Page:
A leader on energy and public lands issues, Senator Murkowski recognizes that sound national policy will promote not only job creation and economic growth, but also higher standards of living and greater global stability. She supports the safe and efficient production and use of all forms of domestic energy, as well as research to help develop emerging technologies. Senator Murkowski continues to pursue policies to advance renewable energy, increase energy efficiency, and make America’s energy cleaner, more affordable, and more reliable.

Senator Murkowski has long advocated for the Arctic as a national priority and continues to push the United States to invest in the infrastructure and assets critical to supporting an Arctic strategy. She is leading the charge to recapitalize and expand America’s fleet of icebreakers and has introduced legislation to raise the nation’s presence in the Arctic through two bills that support responsible research and development as well as giving those who live in the region a greater voice on policy and research.

She is a member of the Senate Appropriations Committee (Subcommittees –Commerce, Justice, Science, and Related Agencies; Defense; Energy and Water Development; Homeland Security; Military Construction, Veterans Affairs, and Related Agencies), Ranking Member of the Interior-Environment Subcommittee, member of Senate Energy and Natural Resources Committee, member of the Senate Health, Education, Labor & Pensions Committee, and Vice Chairman of the Senate Indian Affairs Committee.

Murkowski was born in Ketchikan and raised in towns across the state, including Wrangell, Juneau, Fairbanks, and Anchorage. She is married to Verne Martell, and they have two grown sons. Lisa loves spending time in the Alaska outdoors. She’s an avid skier, has hiked on glaciers, enjoys fall duck hunts, and has an impressive King Salmon mounted on her office wall.

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Moderator Biography:

Heather Conley is senior vice president for Europe, Eurasia, and the Arctic and director of the Europe, Russia, and Eurasia Program at CSIS. Prior to joining CSIS as a senior fellow and director for Europe in 2009, Conley served four years as executive director of the Office of the Chairman of the Board at the American National Red Cross. 

From 2001 to 2005, she was deputy assistant secretary of state in the Bureau of European and Eurasian Affairs with responsibilities for U.S. bilateral relations with the countries of Northern and Central Europe. From 1994 to 2001, she was a senior associate with an international consulting firm led by former U.S. deputy secretary of state Richard L. Armitage. 

Ms. Conley began her career in the Bureau of Political-Military Affairs at the U.S. Department of State. She was selected to serve as special assistant to the coordinator of U.S. assistance to the newly independent states of the former Soviet Union, and she has received two State Department Meritorious Honor Awards. 

Ms. Conley is frequently featured as a foreign policy analyst and Europe expert on CNN, MSNBC, BBC, NPR, and PBS, among other prominent media outlets. She received her B.A. in international studies from West Virginia Wesleyan College and her M.A. in international relations from the Johns Hopkins University School of Advanced International Studies (SAIS).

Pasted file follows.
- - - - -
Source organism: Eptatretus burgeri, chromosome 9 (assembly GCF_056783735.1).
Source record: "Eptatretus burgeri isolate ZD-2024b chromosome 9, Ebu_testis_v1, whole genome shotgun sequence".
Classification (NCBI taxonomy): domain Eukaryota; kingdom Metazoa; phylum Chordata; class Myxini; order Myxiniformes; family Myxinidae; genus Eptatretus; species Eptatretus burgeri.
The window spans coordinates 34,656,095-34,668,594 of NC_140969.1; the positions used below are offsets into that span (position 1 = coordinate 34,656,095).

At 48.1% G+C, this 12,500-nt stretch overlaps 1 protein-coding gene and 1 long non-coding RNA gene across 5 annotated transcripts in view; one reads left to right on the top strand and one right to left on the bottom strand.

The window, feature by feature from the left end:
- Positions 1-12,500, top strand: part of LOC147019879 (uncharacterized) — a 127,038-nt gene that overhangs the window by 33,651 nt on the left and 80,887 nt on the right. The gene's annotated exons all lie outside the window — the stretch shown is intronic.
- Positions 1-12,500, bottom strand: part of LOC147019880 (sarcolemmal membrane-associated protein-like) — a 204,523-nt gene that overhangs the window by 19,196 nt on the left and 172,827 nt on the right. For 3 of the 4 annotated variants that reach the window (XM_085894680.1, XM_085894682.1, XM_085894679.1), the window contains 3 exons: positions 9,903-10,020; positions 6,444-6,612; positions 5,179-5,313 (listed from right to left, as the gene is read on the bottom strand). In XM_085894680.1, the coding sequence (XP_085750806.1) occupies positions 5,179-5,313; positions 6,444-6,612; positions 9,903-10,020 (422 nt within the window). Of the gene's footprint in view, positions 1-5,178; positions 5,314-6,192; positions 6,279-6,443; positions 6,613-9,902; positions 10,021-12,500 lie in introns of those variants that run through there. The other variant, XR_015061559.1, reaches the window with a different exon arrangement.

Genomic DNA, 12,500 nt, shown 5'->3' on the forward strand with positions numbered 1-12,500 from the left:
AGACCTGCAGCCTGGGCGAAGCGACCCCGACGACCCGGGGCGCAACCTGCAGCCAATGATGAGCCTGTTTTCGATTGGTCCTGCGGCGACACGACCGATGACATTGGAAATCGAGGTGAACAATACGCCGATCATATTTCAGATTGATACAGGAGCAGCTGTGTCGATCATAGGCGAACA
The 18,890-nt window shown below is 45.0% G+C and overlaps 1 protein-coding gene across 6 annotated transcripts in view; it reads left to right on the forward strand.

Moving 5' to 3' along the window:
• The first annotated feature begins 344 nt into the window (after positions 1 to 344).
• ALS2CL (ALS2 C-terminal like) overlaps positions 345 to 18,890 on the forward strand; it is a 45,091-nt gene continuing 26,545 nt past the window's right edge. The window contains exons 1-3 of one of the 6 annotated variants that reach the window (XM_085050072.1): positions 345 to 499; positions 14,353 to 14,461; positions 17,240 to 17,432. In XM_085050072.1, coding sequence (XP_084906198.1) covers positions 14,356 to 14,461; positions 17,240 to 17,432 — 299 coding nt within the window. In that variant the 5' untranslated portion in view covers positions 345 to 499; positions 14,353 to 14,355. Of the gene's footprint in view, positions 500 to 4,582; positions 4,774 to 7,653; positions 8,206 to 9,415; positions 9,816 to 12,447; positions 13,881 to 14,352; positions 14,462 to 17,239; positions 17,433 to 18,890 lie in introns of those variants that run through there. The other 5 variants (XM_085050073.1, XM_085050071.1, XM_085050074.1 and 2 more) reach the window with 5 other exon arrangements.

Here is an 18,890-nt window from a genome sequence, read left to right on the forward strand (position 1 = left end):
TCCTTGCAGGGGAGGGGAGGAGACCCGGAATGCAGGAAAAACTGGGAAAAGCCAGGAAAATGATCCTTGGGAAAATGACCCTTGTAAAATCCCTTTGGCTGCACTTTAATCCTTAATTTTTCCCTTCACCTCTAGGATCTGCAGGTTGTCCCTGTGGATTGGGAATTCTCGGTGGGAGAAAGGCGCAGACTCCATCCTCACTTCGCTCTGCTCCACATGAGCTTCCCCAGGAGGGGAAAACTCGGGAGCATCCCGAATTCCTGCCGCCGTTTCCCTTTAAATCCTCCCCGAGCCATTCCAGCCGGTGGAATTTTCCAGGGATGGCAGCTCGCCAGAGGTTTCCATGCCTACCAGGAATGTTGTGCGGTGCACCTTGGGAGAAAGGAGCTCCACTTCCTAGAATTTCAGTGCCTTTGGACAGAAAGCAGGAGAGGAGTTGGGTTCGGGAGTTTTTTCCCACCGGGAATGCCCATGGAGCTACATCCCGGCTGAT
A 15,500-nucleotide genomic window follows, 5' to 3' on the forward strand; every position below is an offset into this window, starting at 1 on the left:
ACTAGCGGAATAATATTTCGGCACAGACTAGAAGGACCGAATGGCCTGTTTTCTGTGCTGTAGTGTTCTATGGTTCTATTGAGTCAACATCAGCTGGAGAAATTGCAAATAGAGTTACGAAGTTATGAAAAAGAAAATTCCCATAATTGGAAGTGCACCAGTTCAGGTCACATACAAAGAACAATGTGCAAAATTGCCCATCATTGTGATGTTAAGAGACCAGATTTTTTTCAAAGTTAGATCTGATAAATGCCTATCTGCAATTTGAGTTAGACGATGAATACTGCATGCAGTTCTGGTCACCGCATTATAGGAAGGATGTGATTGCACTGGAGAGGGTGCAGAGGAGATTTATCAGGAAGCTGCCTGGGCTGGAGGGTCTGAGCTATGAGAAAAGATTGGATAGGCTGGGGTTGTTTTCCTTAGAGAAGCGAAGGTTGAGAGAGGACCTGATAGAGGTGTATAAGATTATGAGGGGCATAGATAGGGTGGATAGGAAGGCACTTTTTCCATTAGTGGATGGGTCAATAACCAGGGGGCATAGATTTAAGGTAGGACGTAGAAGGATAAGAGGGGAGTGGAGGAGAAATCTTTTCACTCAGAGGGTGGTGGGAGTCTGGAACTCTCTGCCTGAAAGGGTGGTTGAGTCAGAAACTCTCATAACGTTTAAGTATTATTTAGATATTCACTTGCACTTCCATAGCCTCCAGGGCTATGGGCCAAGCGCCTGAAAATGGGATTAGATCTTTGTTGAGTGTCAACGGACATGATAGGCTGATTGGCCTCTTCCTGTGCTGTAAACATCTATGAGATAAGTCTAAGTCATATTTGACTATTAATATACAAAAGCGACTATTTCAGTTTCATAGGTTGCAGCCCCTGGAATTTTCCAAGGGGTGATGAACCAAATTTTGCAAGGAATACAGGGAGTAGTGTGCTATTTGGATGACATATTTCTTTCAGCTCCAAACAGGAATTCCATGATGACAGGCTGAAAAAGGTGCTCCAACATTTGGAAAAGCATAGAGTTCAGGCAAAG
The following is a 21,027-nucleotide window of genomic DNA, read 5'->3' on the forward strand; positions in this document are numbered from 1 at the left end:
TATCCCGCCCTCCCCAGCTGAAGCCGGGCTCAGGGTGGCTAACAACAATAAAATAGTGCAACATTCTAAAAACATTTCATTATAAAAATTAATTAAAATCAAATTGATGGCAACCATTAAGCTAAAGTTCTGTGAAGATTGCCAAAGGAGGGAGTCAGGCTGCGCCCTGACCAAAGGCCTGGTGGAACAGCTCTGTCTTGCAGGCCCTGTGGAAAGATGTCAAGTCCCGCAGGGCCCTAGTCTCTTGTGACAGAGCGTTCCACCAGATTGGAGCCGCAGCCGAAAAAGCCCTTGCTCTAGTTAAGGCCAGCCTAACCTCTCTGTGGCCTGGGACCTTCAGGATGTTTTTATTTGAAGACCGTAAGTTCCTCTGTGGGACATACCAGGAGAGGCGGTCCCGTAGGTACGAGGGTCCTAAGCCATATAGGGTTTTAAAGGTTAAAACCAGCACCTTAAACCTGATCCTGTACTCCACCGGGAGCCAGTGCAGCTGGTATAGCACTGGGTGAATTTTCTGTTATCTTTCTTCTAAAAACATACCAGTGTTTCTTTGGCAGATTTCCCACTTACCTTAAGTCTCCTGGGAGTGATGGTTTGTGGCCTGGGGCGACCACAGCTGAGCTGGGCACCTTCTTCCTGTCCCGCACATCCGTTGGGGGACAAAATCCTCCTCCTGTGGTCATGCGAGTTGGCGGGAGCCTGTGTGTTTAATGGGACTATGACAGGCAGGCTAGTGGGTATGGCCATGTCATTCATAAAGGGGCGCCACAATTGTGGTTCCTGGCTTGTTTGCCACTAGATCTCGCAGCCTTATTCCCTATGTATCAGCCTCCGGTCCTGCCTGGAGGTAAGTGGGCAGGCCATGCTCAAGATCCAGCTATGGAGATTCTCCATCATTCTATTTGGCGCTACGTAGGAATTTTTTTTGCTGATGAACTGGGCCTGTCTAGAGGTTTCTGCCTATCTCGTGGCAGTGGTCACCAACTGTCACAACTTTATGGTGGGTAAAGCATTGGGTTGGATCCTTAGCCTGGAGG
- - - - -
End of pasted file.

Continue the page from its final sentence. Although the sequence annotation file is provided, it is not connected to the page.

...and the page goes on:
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Commandant's White House Fellow Biography:

Victoria Herrmann is a 2021-2022 White House Fellow placed with the Commandant of the U.S. Coast Guard. Prior to the Fellowship, Dr. Herrmann was an Assistant Research Professor at Georgetown University, a National Geographic Explorer, and the Managing Director of The Arctic Institute, a nonprofit with a mission to inform policy for a just, sustainable, and secure Arctic. Victoria directed strategic planning and oversaw the implementation of global research partnerships by a 45-person team. 

Her research focused on Arctic climate change and resilience. As a recognized expert in the field, Victoria has testified before the House and Senate, served as the Alaska Review Editor for the National Climate Assessment, and contributes to national and international media. At Georgetown, she served as the Principal Investigator of a National Science Foundation-funded Research Coordination Network on Arctic migrations. The three-year initiative aims to build a lasting, policy-oriented network of Arctic scientists to strengthen communication between nations and scientific disciplines. 

Beyond the Arctic, Victoria studies climate-induced displacement, migration, and relocation in North America and Fiji as a National Geographic Explorer. In her first National Geographic project, America’s Eroding Edges, she traveled across the country interviewing 350 local leaders to identify what’s needed most to safeguard coastal communities against the unavoidable impacts of climate change. 

Her project, Rise Up to Rising Tides, is creating an online matchmaking platform that connects pro bono experts with climate-affected communities. The project seeks to safeguard heritage by connecting national expertise to some of the 13 million Americans at risk of being displaced due to rising waters in the coming years.

Victoria was a Junior Fellow at the Carnegie Endowment for International Peace, a Fulbright Awardee to Canada, and a Mirzayan Science and Technology Policy Graduate Fellow at the National Academies of Sciences. She received her Ph.D. from the University of Cambridge as a Gates Scholar, an M.A. in International Affairs from Carleton University, and a B.A. from Lehigh University.